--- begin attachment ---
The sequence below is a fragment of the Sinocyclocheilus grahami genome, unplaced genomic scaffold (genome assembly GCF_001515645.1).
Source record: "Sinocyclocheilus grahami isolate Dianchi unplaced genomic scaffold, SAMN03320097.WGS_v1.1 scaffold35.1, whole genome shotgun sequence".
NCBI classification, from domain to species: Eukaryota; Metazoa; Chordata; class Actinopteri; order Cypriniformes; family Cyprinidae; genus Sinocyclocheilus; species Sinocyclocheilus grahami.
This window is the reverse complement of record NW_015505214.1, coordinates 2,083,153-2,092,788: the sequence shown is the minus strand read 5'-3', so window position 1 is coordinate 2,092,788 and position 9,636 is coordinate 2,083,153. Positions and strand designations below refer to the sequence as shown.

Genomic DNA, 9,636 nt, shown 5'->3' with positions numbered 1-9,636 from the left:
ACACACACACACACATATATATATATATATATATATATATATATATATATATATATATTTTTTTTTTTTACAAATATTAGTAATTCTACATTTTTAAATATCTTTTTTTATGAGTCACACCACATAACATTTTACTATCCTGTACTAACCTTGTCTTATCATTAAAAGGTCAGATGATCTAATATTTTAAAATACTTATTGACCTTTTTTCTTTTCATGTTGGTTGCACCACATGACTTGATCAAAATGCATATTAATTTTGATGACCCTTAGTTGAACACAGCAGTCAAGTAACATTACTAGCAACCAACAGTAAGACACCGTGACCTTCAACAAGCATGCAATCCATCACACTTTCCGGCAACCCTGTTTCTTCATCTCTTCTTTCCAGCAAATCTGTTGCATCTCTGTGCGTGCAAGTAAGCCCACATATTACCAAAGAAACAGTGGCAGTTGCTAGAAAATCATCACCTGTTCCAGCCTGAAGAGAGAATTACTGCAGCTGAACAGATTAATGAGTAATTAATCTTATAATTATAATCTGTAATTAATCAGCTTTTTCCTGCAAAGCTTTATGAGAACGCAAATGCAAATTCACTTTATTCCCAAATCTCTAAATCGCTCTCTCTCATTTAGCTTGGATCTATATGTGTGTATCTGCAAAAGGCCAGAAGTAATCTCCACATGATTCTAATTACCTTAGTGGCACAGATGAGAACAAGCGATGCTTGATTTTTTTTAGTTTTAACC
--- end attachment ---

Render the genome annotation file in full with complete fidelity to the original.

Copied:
The sequence below is a fragment of the Sinocyclocheilus grahami genome, unplaced genomic scaffold (genome assembly GCF_001515645.1).
Source record: "Sinocyclocheilus grahami isolate Dianchi unplaced genomic scaffold, SAMN03320097.WGS_v1.1 scaffold35.1, whole genome shotgun sequence".
NCBI classification, from domain to species: Eukaryota; Metazoa; Chordata; class Actinopteri; order Cypriniformes; family Cyprinidae; genus Sinocyclocheilus; species Sinocyclocheilus grahami.
This window is the reverse complement of record NW_015505214.1, coordinates 2,083,153-2,092,788: the sequence shown is the minus strand read 5'-3', so window position 1 is coordinate 2,092,788 and position 9,636 is coordinate 2,083,153. Positions and strand designations below refer to the sequence as shown.

Genomic DNA, 9,636 nt, shown 5'->3' with positions numbered 1-9,636 from the left:
ACACACACACACACATATATATATATATATATATATATATATATATATATATATATATTTTTTTTTTTTACAAATATTAGTAATTCTACATTTTTAAATATCTTTTTTTATGAGTCACACCACATAACATTTTACTATCCTGTACTAACCTTGTCTTATCATTAAAAGGTCAGATGATCTAATATTTTAAAATACTTATTGACCTTTTTTCTTTTCATGTTGGTTGCACCACATGACTTGATCAAAATGCATATTAATTTTGATGACCCTTAGTTGAACACAGCAGTCAAGTAACATTACTAGCAACCAACAGTAAGACACCGTGACCTTCAACAAGCATGCAATCCATCACACTTTCCGGCAACCCTGTTTCTTCATCTCTTCTTTCCAGCAAATCTGTTGCATCTCTGTGCGTGCAAGTAAGCCCACATATTACCAAAGAAACAGTGGCAGTTGCTAGAAAATCATCACCTGTTCCAGCCTGAAGAGAGAATTACTGCAGCTGAACAGATTAATGAGTAATTAATCTTATAATTATAATCTGTAATTAATCAGCTTTTTCCTGCAAAGCTTTATGAGAACGCAAATGCAAATTCACTTTATTCCCAAATCTCTAAATCGCTCTCTCTCATTTAGCTTGGATCTATATGTGTGTATCTGCAAAAGGCCAGAAGTAATCTCCACATGATTCTAATTACCTTAGTGGCACAGATGAGAACAAGCGATGCTTGATTTTTTTTAGTTTTAACC